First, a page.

This month we asked two experienced staff members at Seed Savers Exchange to share their knowledge about saving seeds from biennials. Our Field Manager, Bryan Stuart, and one of our Field Technicians, Trevor Madsen, took the time to answer a few questions about biennial plants. Read on for their detailed responses or click through the slideshow for some quick biennial seed saving steps.Read More
The introduction of the Limited Edition “From the Preservation Gardens” line of seeds to the SSE catalog in 2013 brought the heartwarming, funny, and sometimes curious stories of varieties from our on-site preservation collection into the homes of thousands of Americans. The SSE catalog is responsible for producing an annual infusion of fresh pieces of history along with member favorites.Read More
It’s 10:00 PM. Do you know where your children are? Some of you may be too young to remember this public service announcement from evening television programing during the 60s and 70s. For some reason, I was reminded of it when I sat down to write a blog post about seed storage. Does your seed storage system help you fulfill your goals for your seed? Does it manifest intention more than neglect? When spring time comes, do you know where your seeds are?Read More
Are you an apartment dweller with a green thumb? Or a novice who's daunted by the thought of a full-blown garden? Well, don’t fear because we’re here with a list of lovely varieties that thrive in containers. And we’re here to tell you that you don’t need a yard to be a seed saver.Read More
The onset of spring has us dreaming about the vegetables that will fill our gardens during the summertime. But it is difficult to imagine summer’s bounty when your pepper plants are two inches tall and your onion stems are so thin you can barely see them. So why don’t we take a walk around a summer garden?Read More
In the fast-paced world of the Preservation department, the year is divided into two seasons: field season and getting-ready-for-field season. After a long, cold, snowy winter, we just crossed the threshold back into field season with the sowing of the first lettuce seeds, which are already eagerly emerging and putting on their first true leaves.Read More
The Seed Savers Exchange (SSE) quarterly member publication, The Heritage Farm Companion, is now being made available online and our 2014 Spring Edition has just been posted.
Non-members can get a preview of this edition by reading about SSE's past and upcoming farm-to-table collaborations with the Pepperfield Project in this article by David Cavagnaro.Read More
The Preservation Lab at Seed Savers Exchange was buzzing with activity on this Friday afternoon in February. With about 13 full-time employees whose specializations range from germination testing to seed storage and everything in between, there's always something interesting happening in the Preservation Lab.Read More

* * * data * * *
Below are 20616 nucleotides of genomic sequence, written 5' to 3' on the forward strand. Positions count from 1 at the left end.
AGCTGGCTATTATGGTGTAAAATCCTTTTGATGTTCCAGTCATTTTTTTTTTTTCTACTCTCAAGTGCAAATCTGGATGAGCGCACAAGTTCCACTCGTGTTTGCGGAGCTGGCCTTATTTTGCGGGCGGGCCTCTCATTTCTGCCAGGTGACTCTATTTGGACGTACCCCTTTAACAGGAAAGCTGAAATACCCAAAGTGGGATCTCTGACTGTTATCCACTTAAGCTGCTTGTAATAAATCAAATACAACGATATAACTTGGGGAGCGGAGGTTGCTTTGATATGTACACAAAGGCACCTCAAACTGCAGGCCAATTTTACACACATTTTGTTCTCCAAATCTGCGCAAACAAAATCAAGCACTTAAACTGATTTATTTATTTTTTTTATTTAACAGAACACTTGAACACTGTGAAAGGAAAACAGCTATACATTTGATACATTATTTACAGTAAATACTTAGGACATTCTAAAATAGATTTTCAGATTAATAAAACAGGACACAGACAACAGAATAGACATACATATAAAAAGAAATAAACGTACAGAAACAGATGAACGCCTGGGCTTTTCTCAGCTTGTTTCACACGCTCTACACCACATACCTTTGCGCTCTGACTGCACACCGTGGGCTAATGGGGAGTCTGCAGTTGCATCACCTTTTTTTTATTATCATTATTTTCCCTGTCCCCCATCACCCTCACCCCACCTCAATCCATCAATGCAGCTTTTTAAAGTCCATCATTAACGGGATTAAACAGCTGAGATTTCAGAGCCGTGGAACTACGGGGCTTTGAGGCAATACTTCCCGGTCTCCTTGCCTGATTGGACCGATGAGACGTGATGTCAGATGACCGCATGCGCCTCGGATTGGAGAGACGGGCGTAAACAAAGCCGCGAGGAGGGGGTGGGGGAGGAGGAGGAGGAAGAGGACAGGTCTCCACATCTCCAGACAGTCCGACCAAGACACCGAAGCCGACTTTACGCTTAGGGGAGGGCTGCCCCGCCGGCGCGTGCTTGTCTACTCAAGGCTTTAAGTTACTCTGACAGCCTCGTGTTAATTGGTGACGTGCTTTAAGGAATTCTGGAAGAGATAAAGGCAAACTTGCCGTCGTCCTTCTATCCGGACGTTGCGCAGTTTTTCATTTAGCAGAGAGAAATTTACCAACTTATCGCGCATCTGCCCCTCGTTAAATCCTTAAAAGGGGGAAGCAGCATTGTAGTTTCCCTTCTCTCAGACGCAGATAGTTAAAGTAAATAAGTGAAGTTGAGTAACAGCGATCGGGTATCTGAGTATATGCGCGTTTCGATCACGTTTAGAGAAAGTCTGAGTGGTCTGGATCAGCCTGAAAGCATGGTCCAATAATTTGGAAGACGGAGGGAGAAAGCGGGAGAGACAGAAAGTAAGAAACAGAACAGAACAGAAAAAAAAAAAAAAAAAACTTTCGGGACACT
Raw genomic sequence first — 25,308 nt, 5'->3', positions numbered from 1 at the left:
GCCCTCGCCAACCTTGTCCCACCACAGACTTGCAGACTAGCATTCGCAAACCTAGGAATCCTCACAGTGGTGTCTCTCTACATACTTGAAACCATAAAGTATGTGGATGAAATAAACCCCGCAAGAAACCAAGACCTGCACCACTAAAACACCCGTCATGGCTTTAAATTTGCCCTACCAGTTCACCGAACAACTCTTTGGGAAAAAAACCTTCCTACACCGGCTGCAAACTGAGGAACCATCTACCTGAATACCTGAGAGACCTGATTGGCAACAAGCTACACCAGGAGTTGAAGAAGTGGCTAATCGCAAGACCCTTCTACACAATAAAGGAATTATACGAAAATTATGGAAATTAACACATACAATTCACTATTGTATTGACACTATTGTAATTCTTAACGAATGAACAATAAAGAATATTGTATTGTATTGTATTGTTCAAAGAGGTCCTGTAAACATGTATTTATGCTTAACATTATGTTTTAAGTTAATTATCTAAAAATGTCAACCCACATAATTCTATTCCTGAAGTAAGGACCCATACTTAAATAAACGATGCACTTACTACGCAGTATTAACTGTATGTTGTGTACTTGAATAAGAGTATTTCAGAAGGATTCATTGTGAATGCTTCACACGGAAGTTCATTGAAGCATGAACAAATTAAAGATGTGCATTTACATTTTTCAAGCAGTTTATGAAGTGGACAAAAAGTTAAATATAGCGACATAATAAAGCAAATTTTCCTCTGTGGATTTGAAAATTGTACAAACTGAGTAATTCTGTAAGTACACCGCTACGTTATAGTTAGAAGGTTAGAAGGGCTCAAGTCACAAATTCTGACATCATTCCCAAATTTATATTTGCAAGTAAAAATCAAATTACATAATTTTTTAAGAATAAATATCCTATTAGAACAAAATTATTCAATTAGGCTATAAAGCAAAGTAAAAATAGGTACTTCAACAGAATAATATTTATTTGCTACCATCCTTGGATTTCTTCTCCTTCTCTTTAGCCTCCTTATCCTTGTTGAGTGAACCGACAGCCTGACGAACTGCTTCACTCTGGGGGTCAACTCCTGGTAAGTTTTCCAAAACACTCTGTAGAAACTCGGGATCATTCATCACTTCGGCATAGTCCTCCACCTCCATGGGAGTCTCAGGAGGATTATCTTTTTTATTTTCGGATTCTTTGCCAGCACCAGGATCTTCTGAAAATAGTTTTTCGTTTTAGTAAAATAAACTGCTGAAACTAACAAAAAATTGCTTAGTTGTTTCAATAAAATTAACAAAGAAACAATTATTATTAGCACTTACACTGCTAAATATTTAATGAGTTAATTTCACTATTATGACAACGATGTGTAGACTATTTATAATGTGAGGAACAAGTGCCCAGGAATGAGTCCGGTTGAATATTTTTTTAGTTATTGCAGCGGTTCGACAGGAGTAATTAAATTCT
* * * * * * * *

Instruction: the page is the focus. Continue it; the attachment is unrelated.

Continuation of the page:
Some people mistakenly believe that farmers have a “down season.” Without the twelve hour days harvesting and weeding, a winter spent reviewing crop spreadsheets and lounging by a wood stove might feel like vacation. Winter: that mythical space between the last harvest and first plantings, where all wrinkles get ironed out and new vortexes of time are uncovered. Day trips? Sleeping in? Hanging out with friends? Everything seems possible now, within this precious window. Winter slows everyone's roll, it’s true, but farmers are often working throughout the seemingly dormant season.Read More
In our grandparents' day seed saving was just part of gardening.
Store-bought seed, like store-bought anything, was a luxury for my Grandma. She could only afford to order what she couldn’t easily save- for instance, the seeds of biennial vegetables like carrot, cabbage, beets and kohlrabi. The whole community saved their garden seed back then. It was as natural to gardening as planting and harvesting crops. I helped my Grandfather pluck the seeds off his morning glories each fall and never thought I was doing anything out of the ordinary. The seed—along with the skills on how to save the seed—was passed down from generation to generation.
Over the years, this seed saving component of the garden has vanished and garden seed has become something you simply purchase each year from your favorite catalog or garden center. It is understandable, then, why new gardeners would not be aware of how their seeds were produced in the first place, and so the process is often perceived as somewhat mysterious.
Today, planning your garden for seed saving is really not that much different or any more difficult than it was back in the days of my grandparents. Some of my garden favorites like tomatoes, beans, peas and lettuce are self-pollinating crops that don’t readily cross, so they’re easy to save. Of course you must have non-hybrid varieties so the seed your harvest and plant will produce the same variety as the parent plant (read more about open-pollinated, hybrid, and heirloom seeds here).
This past year I was pleased to be involved in creating a new Seed Saving Collection for the Seed Savers Exchange catalog. This starter kit includes some of our popular varieties that could be grown side by side in one garden, plus step-by-step seed saving instructions for each crop type. I’m excited to offer a solution for all those gardeners who thought seed saving was somehow difficult. It’s easy to become a seed saver!
Seed Savers Exchange is a non-profit organization located in Decorah, Iowa, with a mission to conserve and promote America's culturally diverse but endangered garden and food crop heritage for future generations by collecting, growing, and sharing heirloom seeds and plants.